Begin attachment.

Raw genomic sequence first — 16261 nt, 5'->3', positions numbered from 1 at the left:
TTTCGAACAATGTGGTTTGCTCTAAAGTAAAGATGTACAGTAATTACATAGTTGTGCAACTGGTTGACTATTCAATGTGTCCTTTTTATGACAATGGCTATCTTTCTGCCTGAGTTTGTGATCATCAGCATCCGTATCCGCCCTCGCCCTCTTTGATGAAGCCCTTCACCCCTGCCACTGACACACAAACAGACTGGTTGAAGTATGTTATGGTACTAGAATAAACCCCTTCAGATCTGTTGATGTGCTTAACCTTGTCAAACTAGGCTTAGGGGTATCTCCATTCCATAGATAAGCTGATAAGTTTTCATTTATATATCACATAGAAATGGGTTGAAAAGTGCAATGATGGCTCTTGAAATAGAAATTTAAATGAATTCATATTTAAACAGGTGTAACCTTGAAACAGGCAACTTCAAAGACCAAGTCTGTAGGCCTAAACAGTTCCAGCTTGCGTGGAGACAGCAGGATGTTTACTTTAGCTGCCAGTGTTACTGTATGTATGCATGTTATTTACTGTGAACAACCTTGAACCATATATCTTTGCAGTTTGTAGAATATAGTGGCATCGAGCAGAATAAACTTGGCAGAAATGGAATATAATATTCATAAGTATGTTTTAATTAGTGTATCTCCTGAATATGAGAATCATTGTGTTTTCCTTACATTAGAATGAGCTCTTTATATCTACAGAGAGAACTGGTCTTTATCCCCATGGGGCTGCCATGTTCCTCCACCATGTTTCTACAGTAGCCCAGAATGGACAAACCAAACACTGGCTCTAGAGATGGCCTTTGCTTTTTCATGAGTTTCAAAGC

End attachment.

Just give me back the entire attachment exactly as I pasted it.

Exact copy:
Raw genomic sequence first — 16261 nt, 5'->3', positions numbered from 1 at the left:
TTTCGAACAATGTGGTTTGCTCTAAAGTAAAGATGTACAGTAATTACATAGTTGTGCAACTGGTTGACTATTCAATGTGTCCTTTTTATGACAATGGCTATCTTTCTGCCTGAGTTTGTGATCATCAGCATCCGTATCCGCCCTCGCCCTCTTTGATGAAGCCCTTCACCCCTGCCACTGACACACAAACAGACTGGTTGAAGTATGTTATGGTACTAGAATAAACCCCTTCAGATCTGTTGATGTGCTTAACCTTGTCAAACTAGGCTTAGGGGTATCTCCATTCCATAGATAAGCTGATAAGTTTTCATTTATATATCACATAGAAATGGGTTGAAAAGTGCAATGATGGCTCTTGAAATAGAAATTTAAATGAATTCATATTTAAACAGGTGTAACCTTGAAACAGGCAACTTCAAAGACCAAGTCTGTAGGCCTAAACAGTTCCAGCTTGCGTGGAGACAGCAGGATGTTTACTTTAGCTGCCAGTGTTACTGTATGTATGCATGTTATTTACTGTGAACAACCTTGAACCATATATCTTTGCAGTTTGTAGAATATAGTGGCATCGAGCAGAATAAACTTGGCAGAAATGGAATATAATATTCATAAGTATGTTTTAATTAGTGTATCTCCTGAATATGAGAATCATTGTGTTTTCCTTACATTAGAATGAGCTCTTTATATCTACAGAGAGAACTGGTCTTTATCCCCATGGGGCTGCCATGTTCCTCCACCATGTTTCTACAGTAGCCCAGAATGGACAAACCAAACACTGGCTCTAGAGATGGCCTTTGCTTTTTCATGAGTTTCAAAGC